Monday, September 6, 2010

The alternative to Keynesian stimulus

If prices or wages are "sticky," then following a drop in demand, you get excess supply.  Excess supply manifests itself  in the labor market as unemployment, and in the housing market as unsold inventory (currently over a year's worth).

There are two competing solutions to the problem:  (i) stimulus, which increases demand
Over the last 18 months, the administration has rolled out just about every program it could think of to prop up the ailing housing market, using tax credits, mortgage modification programs, low interest rates, government-backed loans and other assistance intended to keep values up and delinquent borrowers out of foreclosure. The goal was to stabilize the market until a resurgent economy created new households that demanded places to live.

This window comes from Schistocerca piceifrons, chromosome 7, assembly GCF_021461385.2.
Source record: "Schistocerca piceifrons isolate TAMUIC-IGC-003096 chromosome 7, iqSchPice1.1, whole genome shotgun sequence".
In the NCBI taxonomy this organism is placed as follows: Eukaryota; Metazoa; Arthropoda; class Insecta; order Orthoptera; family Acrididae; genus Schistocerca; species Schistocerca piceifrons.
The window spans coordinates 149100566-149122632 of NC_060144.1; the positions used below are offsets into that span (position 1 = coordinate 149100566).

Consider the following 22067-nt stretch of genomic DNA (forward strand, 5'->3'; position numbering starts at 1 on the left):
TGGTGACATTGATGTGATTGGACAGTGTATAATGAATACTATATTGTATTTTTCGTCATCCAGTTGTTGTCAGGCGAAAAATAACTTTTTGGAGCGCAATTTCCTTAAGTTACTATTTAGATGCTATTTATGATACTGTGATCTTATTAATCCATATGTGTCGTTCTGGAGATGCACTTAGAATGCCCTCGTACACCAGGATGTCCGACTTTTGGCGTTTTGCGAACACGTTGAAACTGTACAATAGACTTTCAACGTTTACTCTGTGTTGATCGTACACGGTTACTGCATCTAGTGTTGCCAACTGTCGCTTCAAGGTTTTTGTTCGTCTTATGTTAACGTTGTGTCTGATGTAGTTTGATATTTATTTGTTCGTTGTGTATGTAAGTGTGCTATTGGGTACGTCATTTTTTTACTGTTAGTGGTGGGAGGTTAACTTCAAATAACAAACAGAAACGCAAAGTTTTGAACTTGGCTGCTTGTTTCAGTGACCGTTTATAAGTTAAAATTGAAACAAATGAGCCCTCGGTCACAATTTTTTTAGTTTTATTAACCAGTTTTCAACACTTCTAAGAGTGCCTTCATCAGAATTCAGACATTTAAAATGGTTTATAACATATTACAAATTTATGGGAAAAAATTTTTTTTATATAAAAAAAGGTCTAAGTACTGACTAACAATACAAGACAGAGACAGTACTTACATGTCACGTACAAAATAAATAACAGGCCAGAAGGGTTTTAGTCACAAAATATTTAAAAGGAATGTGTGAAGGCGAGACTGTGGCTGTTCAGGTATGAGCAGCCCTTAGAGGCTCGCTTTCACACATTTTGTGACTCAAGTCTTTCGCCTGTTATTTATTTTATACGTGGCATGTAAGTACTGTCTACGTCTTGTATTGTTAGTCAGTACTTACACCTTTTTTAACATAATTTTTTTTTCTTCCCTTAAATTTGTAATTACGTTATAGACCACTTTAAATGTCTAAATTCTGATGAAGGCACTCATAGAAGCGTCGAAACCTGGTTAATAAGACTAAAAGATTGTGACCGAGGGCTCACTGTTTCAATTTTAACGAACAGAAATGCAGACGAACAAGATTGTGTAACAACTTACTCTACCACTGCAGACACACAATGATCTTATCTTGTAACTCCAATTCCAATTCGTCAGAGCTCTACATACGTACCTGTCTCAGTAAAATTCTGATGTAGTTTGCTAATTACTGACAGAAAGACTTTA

or (ii) wait for wages or prices to fall:
As the economy again sputters and potential buyers flee — July housing sales sank 26 percent from July 2009 — there is a growing sense of exhaustion with government intervention. Some economists and analysts are now urging a dose of shock therapy that would greatly shift the benefits to future homeowners: Let the housing market crash.

When prices are lower, these experts argue, buyers will pour in, creating the elusive stability the government has spent billions upon billions trying to achieve.

A prices fall, quantity demanded increases, and quantity supplied decreases, until there is no more excess supply.


  1. The neat thing about #2 is that if you don't try to goose demand it will happen faster.

    The bad thing about #1 is you cannot raise demand indefinitely and by artificially holding prices up higher, you will only accumulate more bad investments that need to be liquidated when the fall eventually happens.

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